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Old 8th March 2017, 10:37 PM
azor7878 Offline
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Join Date: Mar 2017
Location: Albania
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windows_7chrome
Creating a high performance desktop VM hub.

Hello everyone!
So, I'm currently running Windows 7, i like linux very much but i can't give up windows programs and games. I can't dualboot, i tried multiple times but i can't be bothered to reboot like, ever and just end up running windows anyways.
But i finally decided what i want to do! I would like to install linux or bsd as my main os and use a vm to run all my windows stuff. As i said i like to game but i also use hardware acceleration in graphics design aplications so i would need a GPU passthrough.
I have a 4790k, gtx970, 16 gb ram and an ssd and would like to keep the performance as close to native as possible.

What distro should i use?
What virtualization software?
Is it possible to passthrough a GPU to multiple VMs running diferent OS's(not at once)?
Can i mount encrypted partition to a VM?
How would one go about doing this?
What about a Windows licence in a VM?
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Old 9th March 2017, 09:00 AM
antikythera Offline
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Join Date: Dec 2013
Location: United Kingdom
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Re: Creating a high performance desktop VM hub.

I'd go about it the other way round for now. Until W7 is EOL there is no reason not to run Linux in a VM. Furthermore, nvidia hardware is notoriously fiddly to get working and keep working with 3D hardware acceleration enabled in Fedora for example. the nvidia drivers don't track kernels properly so you get breakages.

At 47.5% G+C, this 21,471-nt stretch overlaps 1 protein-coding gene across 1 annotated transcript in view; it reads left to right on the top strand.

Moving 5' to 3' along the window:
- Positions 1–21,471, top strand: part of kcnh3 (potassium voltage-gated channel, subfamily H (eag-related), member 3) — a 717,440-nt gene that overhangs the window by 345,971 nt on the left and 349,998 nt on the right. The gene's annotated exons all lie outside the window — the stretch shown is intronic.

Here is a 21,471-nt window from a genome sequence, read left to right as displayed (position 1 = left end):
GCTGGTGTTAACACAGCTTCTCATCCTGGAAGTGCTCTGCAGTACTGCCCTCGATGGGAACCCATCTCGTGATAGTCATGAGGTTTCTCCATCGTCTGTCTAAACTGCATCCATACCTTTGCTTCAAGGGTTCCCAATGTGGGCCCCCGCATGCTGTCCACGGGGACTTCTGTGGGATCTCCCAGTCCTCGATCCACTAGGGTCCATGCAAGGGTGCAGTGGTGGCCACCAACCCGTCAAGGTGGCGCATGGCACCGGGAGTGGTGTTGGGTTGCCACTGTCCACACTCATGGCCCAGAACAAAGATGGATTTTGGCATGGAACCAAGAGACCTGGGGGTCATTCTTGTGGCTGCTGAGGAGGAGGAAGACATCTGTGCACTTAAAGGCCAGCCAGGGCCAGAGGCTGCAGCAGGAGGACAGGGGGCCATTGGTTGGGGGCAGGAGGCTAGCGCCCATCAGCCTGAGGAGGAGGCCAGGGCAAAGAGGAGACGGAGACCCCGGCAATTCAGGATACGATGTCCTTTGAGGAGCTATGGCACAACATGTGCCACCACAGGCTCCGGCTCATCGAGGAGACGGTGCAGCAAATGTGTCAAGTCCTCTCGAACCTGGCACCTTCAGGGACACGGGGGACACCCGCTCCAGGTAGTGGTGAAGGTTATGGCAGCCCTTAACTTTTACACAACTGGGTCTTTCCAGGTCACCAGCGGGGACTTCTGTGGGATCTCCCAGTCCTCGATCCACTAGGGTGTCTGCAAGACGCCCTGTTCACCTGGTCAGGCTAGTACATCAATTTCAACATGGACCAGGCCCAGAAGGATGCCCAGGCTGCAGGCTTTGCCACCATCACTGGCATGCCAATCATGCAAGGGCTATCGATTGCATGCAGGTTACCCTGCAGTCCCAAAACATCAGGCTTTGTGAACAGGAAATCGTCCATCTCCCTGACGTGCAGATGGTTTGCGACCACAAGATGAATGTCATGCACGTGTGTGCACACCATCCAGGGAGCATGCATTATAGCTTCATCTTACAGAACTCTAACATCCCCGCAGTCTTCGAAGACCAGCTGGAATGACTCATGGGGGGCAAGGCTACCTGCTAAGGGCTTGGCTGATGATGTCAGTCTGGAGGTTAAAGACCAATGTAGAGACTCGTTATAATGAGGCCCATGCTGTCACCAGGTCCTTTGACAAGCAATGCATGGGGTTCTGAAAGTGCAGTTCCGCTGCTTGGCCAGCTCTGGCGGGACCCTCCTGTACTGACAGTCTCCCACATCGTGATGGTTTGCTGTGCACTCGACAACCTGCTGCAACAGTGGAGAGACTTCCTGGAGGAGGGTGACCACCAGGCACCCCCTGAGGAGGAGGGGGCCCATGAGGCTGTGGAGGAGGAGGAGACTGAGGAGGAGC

I've successfully run Linux through Oracle Virtualbox hosted by W7.

Regarding your W7 licence in VM, did you buy a retail one or did it come with the machine you are currently using as an OEM licence? If OEM it will most likely not be possible to use it in VM since activation will fail and the product key will be blocked as already in use on other hardware. OEM licences are tied to specific hardware and cannot be transferred like retail licences. If the product key is on a sticker attached to your PC it is OEM.

If you do go for Linux as the host operating system, I'd opt for a long term support distribution which has a better chance of nvidia proprietary drivers required for image editing and games working consistently.

VM software typically uses a file on an existing drive to create a virtual HDD of it's own. as long as you have already supplied the passphrase during system startup and are logged in already to your linux desktop environment, any encrypted partition will be unlocked so there is no issue with a VM program accessing encrypted storage volumes in your machine.

In Linux VMWare seems to be better supported than VirtualBox. There are opensource alternatives such as GNOME Boxes though. I haven't explored them much as I do use W7 as the host myself.
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